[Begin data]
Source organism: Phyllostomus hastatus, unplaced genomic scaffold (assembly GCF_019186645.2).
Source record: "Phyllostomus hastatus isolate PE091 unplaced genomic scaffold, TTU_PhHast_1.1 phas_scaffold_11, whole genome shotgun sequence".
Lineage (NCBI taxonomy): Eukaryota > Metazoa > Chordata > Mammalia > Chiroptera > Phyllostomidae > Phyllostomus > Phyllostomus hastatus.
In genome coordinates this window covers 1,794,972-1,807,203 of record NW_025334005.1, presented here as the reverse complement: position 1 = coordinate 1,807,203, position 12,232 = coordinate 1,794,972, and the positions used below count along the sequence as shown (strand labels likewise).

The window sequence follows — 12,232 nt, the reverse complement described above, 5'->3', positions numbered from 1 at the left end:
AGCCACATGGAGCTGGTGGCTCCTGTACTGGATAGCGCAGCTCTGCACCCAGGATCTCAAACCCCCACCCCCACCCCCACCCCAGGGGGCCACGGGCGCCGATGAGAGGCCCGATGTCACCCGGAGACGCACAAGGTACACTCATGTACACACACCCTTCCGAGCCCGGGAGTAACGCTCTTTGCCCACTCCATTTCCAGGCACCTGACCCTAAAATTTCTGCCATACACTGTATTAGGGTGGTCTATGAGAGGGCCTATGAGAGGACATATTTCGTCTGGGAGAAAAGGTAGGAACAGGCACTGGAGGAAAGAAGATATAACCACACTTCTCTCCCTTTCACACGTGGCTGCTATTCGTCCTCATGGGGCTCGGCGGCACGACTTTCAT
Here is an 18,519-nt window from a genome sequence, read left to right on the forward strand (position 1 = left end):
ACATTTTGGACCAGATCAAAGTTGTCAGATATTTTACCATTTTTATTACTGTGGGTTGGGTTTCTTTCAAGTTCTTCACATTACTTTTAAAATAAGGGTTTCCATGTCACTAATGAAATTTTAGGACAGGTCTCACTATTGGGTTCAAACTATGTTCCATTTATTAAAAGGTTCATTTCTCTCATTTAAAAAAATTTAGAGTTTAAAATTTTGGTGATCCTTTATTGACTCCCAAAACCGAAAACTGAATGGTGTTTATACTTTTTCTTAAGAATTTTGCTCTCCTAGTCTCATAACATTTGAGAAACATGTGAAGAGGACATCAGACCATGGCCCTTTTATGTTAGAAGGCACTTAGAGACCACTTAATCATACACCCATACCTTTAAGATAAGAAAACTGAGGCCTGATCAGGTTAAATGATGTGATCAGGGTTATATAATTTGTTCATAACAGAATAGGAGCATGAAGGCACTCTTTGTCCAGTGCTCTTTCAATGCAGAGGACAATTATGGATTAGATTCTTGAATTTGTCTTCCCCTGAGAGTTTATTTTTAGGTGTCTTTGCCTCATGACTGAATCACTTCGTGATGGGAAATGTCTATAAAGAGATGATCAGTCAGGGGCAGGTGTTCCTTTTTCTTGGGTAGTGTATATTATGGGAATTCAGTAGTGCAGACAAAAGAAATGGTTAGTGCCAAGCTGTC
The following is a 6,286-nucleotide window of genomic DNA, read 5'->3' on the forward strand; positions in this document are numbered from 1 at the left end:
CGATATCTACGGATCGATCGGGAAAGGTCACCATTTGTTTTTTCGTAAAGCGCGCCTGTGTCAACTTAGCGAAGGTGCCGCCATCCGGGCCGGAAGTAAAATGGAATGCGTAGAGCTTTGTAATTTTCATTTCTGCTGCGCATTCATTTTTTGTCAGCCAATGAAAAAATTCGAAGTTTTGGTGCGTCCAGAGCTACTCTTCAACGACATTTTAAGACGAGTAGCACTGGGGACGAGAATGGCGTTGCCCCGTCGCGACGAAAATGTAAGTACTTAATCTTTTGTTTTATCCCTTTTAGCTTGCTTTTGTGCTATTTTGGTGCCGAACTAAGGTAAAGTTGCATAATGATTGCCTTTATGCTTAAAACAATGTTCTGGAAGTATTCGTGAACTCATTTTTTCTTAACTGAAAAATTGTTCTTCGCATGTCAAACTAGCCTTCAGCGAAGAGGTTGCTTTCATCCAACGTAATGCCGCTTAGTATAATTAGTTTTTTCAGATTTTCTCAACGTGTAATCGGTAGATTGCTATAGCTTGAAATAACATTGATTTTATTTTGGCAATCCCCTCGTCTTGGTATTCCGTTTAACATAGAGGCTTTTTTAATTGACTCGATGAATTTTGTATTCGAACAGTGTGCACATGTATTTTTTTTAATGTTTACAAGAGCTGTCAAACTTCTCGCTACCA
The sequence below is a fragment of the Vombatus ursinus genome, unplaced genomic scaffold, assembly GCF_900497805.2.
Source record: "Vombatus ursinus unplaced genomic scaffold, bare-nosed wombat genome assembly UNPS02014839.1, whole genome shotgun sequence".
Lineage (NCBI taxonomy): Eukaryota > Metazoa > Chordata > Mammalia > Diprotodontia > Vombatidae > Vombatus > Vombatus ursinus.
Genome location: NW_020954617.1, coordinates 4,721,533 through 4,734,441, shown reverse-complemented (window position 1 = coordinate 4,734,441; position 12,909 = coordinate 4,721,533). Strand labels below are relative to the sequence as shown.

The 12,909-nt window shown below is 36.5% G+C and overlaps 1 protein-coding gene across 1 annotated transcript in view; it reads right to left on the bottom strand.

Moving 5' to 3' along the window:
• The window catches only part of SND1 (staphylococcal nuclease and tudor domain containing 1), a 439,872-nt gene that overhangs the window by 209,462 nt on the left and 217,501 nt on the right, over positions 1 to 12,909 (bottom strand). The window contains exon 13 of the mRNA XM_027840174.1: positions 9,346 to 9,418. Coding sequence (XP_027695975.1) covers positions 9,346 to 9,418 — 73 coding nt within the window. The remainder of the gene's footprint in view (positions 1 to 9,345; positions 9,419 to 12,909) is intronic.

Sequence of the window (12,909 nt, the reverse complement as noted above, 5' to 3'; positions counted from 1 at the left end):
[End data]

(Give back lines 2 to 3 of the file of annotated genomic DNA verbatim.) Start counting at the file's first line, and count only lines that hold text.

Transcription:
Source record: "Phyllostomus hastatus isolate PE091 unplaced genomic scaffold, TTU_PhHast_1.1 phas_scaffold_11, whole genome shotgun sequence".
Lineage (NCBI taxonomy): Eukaryota > Metazoa > Chordata > Mammalia > Chiroptera > Phyllostomidae > Phyllostomus > Phyllostomus hastatus.